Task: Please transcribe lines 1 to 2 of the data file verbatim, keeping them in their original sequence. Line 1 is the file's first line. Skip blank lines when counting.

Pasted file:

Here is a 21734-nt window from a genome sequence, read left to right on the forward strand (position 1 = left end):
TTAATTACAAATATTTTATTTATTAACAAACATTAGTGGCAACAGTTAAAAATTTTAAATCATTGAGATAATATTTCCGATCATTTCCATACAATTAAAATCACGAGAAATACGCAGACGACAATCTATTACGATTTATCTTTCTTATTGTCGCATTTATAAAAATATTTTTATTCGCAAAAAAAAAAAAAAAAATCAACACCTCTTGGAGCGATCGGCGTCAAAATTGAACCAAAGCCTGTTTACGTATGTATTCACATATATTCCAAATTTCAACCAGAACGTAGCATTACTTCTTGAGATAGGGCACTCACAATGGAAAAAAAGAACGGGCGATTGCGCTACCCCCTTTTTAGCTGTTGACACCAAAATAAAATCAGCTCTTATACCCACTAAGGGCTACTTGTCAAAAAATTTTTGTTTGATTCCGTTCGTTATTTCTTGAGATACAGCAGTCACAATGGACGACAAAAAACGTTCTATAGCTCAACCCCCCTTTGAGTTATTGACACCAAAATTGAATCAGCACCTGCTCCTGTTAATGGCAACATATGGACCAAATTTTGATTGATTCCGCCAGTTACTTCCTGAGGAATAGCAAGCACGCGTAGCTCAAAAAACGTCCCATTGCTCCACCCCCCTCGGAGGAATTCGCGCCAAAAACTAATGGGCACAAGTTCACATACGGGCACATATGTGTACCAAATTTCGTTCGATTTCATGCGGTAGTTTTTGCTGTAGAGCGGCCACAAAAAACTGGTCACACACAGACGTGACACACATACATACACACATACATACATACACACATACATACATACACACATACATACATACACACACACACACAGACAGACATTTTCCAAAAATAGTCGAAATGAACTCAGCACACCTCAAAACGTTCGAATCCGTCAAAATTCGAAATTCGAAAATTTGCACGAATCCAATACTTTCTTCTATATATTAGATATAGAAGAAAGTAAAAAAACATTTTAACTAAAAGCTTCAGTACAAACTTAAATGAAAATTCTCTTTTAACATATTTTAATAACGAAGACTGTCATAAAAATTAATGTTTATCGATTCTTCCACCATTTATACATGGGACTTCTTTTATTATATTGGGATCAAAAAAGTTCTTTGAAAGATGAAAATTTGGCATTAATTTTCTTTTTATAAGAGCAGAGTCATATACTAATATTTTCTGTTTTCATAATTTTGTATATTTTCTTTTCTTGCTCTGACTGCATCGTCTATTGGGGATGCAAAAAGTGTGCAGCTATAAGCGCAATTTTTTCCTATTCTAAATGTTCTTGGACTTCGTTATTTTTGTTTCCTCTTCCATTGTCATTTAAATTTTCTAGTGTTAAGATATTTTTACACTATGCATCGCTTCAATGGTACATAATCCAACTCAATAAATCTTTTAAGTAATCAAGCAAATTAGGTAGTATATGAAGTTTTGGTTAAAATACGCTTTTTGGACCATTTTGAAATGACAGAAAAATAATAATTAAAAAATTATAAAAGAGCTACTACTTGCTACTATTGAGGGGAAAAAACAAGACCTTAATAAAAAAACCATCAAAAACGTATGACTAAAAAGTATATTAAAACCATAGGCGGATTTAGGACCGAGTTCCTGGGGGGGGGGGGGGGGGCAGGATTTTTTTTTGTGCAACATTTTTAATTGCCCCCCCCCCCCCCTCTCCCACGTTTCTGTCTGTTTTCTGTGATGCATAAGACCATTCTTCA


Here is a 21734-nt window from a genome sequence, read left to right on the forward strand (position 1 = left end):
TTAATTACAAATATTTTATTTATTAACAAACATTAGTGGCAACAGTTAAAAATTTTAAATCATTGAGATAATATTTCCGATCATTTCCATACAATTAAAATCACGAGAAATACGCAGACGACAATCTATTACGATTTATCTTTCTTATTGTCGCATTTATAAAAATATTTTTATTCGCAAAAAAAAAAAAAAAAATCAACACCTCTTGGAGCGATCGGCGTCAAAATTGAACCAAAGCCTGTTTACGTATGTATTCACATATATTCCAAATTTCAACCAGAACGTAGCATTACTTCTTGAGATAGGGCACTCACAATGGAAAAAAAGAACGGGCGATTGCGCTACCCCCTTTTTAGCTGTTGACACCAAAATAAAATCAGCTCTTATACCCACTAAGGGCTACTTGTCAAAAAATTTTTGTTTGATTCCGTTCGTTATTTCTTGAGATACAGCAGTCACAATGGACGACAAAAAACGTTCTATAGCTCAACCCCCCTTTGAGTTATTGACACCAAAATTGAATCAGCACCTGCTCCTGTTAATGGCAACATATGGACCAAATTTTGATTGATTCCGCCAGTTACTTCCTGAGGAATAGCAAGCACGCGTAGCTCAAAAAACGTCCCATTGCTCCACCCCCCTCGGAGGAATTCGCGCCAAAAACTAATGGGCACAAGTTCACATACGGGCACATATGTGTACCAAATTTCGTTCGATTTCATGCGGTAGTTTTTGCTGTAGAGCGGCCACAAAAAACTGGTCACACACAGACGTGACACACATACATACACACATACATACATACACACATACATACATACACACATACATACATACACACACACACACAGACAGACATTTTCCAAAAATAGTCGAAATGAACTCAGCACACCTCAAAACGTTCGAATCCGTCAAAATTCGAAATTCGAAAATTTGCACGAATCCAATACTTTCTTCTATATATTAGATATAGAAGAAAGTAAAAAAACATTTTAACTAAAAGCTTCAGTACAAACTTAAATGAAAATTCTCTTTTAACATATTTTAATAACGAAGACTGTCATAAAAATTAATGTTTATCGATTCTTCCACCATTTATACATGGGACTTCTTTTATTATATTGGGATCAAAAAAGTTCTTTGAAAGATGAAAATTTGGCATTAATTTTCTTTTTATAAGAGCAGAGTCATATACTAATATTTTCTGTTTTCATAATTTTGTATATTTTCTTTTCTTGCTCTGACTGCATCGTCTATTGGGGATGCAAAAAGTGTGCAGCTATAAGCGCAATTTTTTCCTATTCTAAATGTTCTTGGACTTCGTTATTTTTGTTTCCTCTTCCATTGTCATTTAAATTTTCTAGTGTTAAGATATTTTTACACTATGCATCGCTTCAATGGTACATAATCCAACTCAATAAATCTTTTAAGTAATCAAGCAAATTAGGTAGTATATGAAGTTTTGGTTAAAATACGCTTTTTGGACCATTTTGAAATGACAGAAAAATAATAATTAAAAAATTATAAAAGAGCTACTACTTGCTACTATTGAGGGGAAAAAACAAGACCTTAATAAAAAAACCATCAAAAACGTATGACTAAAAAGTATATTAAAACCATAGGCGGATTTAGGACCGAGTTCCTGGGGGGGGGGGGGGGGGCAGGATTTTTTTTTGTGCAACATTTTTAATTGCCCCCCCCCCCCCCTCTCCCACGTTTCTGTCTGTTTTCTGTGATGCATAAGACCATTCTTCA